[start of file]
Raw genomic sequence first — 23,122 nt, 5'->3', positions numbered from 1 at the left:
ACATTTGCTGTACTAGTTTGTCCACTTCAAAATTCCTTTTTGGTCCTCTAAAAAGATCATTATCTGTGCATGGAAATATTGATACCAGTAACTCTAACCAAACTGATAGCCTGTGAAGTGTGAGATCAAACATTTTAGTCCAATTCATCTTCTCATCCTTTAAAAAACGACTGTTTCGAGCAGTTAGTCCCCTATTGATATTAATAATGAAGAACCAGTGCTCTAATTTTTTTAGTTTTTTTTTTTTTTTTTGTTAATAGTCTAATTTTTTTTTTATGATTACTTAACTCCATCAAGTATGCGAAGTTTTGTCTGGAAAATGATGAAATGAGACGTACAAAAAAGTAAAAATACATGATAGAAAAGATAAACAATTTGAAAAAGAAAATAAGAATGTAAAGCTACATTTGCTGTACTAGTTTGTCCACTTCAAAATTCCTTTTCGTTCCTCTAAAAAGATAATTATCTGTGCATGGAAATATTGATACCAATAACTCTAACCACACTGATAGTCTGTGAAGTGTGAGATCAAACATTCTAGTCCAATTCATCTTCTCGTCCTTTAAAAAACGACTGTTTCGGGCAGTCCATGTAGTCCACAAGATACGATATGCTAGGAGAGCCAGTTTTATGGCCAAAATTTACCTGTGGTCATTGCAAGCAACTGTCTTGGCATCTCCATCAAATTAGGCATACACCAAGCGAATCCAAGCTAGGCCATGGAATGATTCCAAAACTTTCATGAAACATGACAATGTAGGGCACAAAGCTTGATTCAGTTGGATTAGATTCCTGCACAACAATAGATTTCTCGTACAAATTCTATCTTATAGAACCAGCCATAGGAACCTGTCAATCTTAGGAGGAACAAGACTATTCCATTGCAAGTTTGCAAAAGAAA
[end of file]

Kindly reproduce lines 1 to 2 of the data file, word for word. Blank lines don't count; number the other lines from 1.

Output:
Raw genomic sequence first — 23,122 nt, 5'->3', positions numbered from 1 at the left:
ACATTTGCTGTACTAGTTTGTCCACTTCAAAATTCCTTTTTGGTCCTCTAAAAAGATCATTATCTGTGCATGGAAATATTGATACCAGTAACTCTAACCAAACTGATAGCCTGTGAAGTGTGAGATCAAACATTTTAGTCCAATTCATCTTCTCATCCTTTAAAAAACGACTGTTTCGAGCAGTTAGTCCCCTATTGATATTAATAATGAAGAACCAGTGCTCTAATTTTTTTAGTTTTTTTTTTTTTTTTTGTTAATAGTCTAATTTTTTTTTTATGATTACTTAACTCCATCAAGTATGCGAAGTTTTGTCTGGAAAATGATGAAATGAGACGTACAAAAAAGTAAAAATACATGATAGAAAAGATAAACAATTTGAAAAAGAAAATAAGAATGTAAAGCTACATTTGCTGTACTAGTTTGTCCACTTCAAAATTCCTTTTCGTTCCTCTAAAAAGATAATTATCTGTGCATGGAAATATTGATACCAATAACTCTAACCACACTGATAGTCTGTGAAGTGTGAGATCAAACATTCTAGTCCAATTCATCTTCTCGTCCTTTAAAAAACGACTGTTTCGGGCAGTCCATGTAGTCCACAAGATACGATATGCTAGGAGAGCCAGTTTTATGGCCAAAATTTACCTGTGGTCATTGCAAGCAACTGTCTTGGCATCTCCATCAAATTAGGCATACACCAAGCGAATCCAAGCTAGGCCATGGAATGATTCCAAAACTTTCATGAAACATGACAATGTAGGGCACAAAGCTTGATTCAGTTGGATTAGATTCCTGCACAACAATAGATTTCTCGTACAAATTCTATCTTATAGAACCAGCCATAGGAACCTGTCAATCTTAGGAGGAACAAGACTATTCCATTGCAAGTTTGCAAAAGAAA